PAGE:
Problem 3: Then there is the question of what individuals or groups actually need. This will vary across an organization based on department, job role, active projects, location and which side of the firewall a device is on at any given time. If some of those items sound familiar, that’s because they’re some of the ways Windows Group Policies are applied within Active Directory. That existing trove of organizational hierarchy that manages Windows is fair game for mobile devices. 

Virtually every enterprise mobility management (EMM) or mobile device management (MDM) product offers the ability to integrate with Active Directory. This means that you can pull all the user, group, policy and related data and apply it to your mobility approach. You can even get very granular with some solutions and apply conditional access rules that flag or block access based on things like a device’s location, time of day and device state (jail broken/rooted being the chief states you absolutely want to know about) or OS version.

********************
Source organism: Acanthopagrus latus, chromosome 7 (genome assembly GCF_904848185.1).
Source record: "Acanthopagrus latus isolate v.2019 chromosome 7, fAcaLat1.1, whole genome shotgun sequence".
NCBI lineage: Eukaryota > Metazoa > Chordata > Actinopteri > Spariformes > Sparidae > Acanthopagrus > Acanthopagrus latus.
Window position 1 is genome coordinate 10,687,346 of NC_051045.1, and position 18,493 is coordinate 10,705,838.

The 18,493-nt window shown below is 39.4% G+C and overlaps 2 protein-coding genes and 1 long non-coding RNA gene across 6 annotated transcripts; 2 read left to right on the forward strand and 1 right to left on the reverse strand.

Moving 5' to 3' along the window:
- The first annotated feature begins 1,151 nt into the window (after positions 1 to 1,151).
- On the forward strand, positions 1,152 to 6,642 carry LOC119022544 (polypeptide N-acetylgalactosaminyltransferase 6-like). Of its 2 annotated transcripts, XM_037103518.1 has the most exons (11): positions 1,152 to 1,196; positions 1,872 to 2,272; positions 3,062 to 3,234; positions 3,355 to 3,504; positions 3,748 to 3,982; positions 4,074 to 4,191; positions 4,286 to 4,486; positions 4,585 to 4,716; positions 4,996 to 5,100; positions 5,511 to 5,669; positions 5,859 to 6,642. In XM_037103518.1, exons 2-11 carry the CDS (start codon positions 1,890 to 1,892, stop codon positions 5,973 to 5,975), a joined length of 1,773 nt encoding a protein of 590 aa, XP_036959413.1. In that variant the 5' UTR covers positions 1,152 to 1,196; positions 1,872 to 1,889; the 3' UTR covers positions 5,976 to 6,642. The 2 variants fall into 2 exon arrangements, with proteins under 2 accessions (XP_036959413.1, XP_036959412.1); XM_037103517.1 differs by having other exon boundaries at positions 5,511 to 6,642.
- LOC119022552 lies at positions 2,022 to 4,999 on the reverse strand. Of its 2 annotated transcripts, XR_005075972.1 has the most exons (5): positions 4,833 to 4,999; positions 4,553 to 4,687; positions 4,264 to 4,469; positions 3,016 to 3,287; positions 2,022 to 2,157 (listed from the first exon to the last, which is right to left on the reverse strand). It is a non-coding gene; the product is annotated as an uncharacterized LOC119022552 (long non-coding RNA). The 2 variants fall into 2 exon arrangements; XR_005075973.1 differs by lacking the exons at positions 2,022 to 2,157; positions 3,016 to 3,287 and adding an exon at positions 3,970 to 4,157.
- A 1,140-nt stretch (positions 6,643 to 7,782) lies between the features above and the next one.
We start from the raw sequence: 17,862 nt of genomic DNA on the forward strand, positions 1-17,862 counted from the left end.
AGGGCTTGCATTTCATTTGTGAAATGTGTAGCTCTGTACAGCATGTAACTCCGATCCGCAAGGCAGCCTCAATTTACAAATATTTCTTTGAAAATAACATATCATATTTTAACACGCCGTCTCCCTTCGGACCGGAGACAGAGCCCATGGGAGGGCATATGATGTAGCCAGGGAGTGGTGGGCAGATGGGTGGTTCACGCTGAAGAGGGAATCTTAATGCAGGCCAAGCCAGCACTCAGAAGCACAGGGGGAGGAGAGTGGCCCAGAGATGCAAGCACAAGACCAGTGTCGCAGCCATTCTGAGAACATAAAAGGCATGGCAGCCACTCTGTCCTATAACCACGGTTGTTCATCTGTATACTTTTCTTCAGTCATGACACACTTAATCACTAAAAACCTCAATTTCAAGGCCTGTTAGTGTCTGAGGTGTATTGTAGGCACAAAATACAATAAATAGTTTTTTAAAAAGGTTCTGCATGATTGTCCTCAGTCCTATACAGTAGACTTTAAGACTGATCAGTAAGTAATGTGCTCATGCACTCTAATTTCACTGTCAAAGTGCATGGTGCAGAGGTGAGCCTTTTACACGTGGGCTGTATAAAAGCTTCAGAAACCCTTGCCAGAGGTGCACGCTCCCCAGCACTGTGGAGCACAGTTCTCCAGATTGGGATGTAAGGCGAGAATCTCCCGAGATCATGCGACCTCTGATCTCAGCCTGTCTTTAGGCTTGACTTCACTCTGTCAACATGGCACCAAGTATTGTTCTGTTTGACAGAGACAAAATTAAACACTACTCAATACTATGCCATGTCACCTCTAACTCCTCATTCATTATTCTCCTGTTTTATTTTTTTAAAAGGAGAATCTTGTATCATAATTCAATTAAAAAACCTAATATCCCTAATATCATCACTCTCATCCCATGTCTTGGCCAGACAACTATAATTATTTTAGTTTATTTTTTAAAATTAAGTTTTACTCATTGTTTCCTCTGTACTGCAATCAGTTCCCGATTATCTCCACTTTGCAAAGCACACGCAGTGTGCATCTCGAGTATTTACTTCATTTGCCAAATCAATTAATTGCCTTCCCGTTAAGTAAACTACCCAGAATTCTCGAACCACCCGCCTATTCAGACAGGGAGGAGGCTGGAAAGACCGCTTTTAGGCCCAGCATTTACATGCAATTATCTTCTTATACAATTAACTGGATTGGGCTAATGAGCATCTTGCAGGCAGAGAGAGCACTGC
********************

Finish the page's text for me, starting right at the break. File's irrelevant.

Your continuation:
It’s also important to remember that there are a wide range of policy rules available that not only implement security functions, but also install apps and configure them for use in your organization or segments of it, as well as configure device settings and import enterprise content like contacts. If planned and implemented well, each user should have a device tailored to your organization as well as their specific needs based on the work they do.